Although LinkedIn doesn’t promote itself as a community of followers who want to know what you’re doing, LinkedIn is a strong community from which my close connections and I derive many benefits. Here are 11 reasons why LinkedIn is a strong community.

  1. We help each other. Whether its posting an article that points out important information on the job search or answering a question from a connection or providing advice on professional branding or generating sales leads; LinkedIn is about making people better.
  2. We celebrate each others’ successes. Nothing satisfies me more than to see someone land a job or announce a speaking engagement or gain some business. A community celebrates the successes of its members.
  3. We don’t disappear. My reliable connections will rarely drop off the face of the earth, not to be heard from for months. If they take a reprieve, I’ll write, “Great to see you again on LinkedIn” upon their return. Occasionally people need a break.
  4. We join and participate in groups.  At the moment, for example, I’m engaged in a group discussion which has been going for approximately two weeks. There are 40 responses multiple “Likes” to the discussion I started. It’s a nice conversation that’s taken a life of its own. Being a member of groups is truly a feeling of community.
  5. We are professionals. “Fun” is a word associated with Twitter. But LinkedIn?  I love LinkedIn for its professional business approach to online networking which is devoid of conversations you’d find on Twitter. To me, LinkedIn’s approach to professional networking is fun.
  6. NofoulWe enjoy LinkedIn’s reputation. In almost every article you read, LinkedIn is lauded for its use by recruiters and hiring managers to find talent, not to mention its use for relationship-building in business. No foul language or inappropriate conversation allowed.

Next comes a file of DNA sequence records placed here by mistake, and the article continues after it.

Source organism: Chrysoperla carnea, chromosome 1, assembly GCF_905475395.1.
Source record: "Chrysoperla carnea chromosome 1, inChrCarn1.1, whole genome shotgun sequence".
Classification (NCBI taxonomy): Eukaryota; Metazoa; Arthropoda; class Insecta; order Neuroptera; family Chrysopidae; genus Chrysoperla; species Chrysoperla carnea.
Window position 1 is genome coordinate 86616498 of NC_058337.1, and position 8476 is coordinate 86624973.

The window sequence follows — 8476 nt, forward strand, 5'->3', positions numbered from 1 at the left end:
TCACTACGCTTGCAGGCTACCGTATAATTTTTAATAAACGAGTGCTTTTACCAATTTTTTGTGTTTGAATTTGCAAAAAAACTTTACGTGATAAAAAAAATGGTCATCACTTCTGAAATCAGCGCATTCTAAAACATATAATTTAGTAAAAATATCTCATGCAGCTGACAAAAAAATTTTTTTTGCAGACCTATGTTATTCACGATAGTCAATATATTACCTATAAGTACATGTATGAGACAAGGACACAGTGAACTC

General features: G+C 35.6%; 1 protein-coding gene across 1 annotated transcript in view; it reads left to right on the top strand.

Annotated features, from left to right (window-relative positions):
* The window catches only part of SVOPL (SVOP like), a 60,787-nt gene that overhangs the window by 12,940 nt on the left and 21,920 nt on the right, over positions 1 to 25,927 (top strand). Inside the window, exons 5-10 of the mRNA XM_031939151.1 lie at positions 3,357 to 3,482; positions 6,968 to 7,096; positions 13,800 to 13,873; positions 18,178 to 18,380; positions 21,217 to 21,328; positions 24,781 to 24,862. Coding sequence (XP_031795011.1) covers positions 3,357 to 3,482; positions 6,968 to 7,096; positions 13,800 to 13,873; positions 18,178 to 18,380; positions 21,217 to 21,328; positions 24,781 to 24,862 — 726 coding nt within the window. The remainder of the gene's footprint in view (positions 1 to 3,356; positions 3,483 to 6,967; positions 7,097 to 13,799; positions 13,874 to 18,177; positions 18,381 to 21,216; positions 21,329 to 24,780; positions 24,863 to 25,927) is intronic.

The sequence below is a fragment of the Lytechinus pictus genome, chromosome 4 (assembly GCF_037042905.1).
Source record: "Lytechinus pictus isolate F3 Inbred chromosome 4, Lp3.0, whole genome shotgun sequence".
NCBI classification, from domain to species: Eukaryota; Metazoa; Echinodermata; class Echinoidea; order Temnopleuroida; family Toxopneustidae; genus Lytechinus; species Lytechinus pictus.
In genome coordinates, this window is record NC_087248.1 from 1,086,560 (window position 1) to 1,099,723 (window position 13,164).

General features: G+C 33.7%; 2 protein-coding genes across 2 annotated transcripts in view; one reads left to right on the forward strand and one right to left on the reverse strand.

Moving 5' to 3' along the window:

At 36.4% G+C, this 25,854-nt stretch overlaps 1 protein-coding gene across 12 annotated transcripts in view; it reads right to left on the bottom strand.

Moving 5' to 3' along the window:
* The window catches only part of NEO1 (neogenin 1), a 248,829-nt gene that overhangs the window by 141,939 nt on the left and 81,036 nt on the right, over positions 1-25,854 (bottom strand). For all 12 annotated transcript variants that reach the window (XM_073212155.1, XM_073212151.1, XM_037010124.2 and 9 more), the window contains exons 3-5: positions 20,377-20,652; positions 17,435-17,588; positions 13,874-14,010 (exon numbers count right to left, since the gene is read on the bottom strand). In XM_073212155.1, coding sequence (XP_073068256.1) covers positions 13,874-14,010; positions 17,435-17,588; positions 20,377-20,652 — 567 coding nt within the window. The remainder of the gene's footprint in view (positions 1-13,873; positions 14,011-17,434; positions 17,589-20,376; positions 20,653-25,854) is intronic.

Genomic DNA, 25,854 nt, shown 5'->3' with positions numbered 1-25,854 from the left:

7. We display professional photos. The majority of the members in my community understand the importance of a professional photo. I will not accept in invite from LinkedIn users who don’t have a photo; it’s pet peeve of mine.
  8. We keep no secrets. Honesty is my policy when it comes to visiting someone’s profile. In my community most people feel the same. For those who don’t, I ask why? I don’t bite.
  9. We blog. Many members in my LinkedIn community blog and eagerly share our posts with each other. We find this a great way to demonstrate our expertise. I enjoy reading the works of my community and commenting on their opinions.
  10. We update on a regular basis, as well as communicate in other ways, such as “Liking” and commenting on updates. People in my community know I’ll thank them for visiting my profile (related to #7) by simply writing, “Thanks for stopping by.”
  11. We reach out to each other. My connections in my community are bona fide ones, because we reach out to each other via phone, if long distance, or in person. Twitterers converse online without the pretense of networking face-to-face.

These are but 11 reasons why LinkedIn is a community. When I think of it as a community, I think of my connections who appear on my homepage on a regular basis, reminding me of the impact they have on my LinkedIn involvement. Thanks I say to those who contribute to my community.

5 ways to connect with LinkedIn members; the good, bad, and the ugly

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I was speaking with someone who asked me how he should connect with people on LinkedIn. Together we looked at what I consider the best way to connect with someone (through someone’s profile), but there are four other ways I showed him how to connect with others on LinkedIn.

So how might one connect, you wonder.

Through someone’s profile–the best way

This is the best way to connect with someone. Why? Because you actually take the time to read the person’s profile to see if you want this person in your network. I happened upon someone who does very similar work and is a career-advice blogger. I had to connect with him.

You find someone’s profile by searching for him/her using LinkedIn’s awesome search engine or selecting that person from “People You May Know,” found at the top right-hand corner of your homepage. You’ll see the box below, where you’ll indicate how you know your potential connection.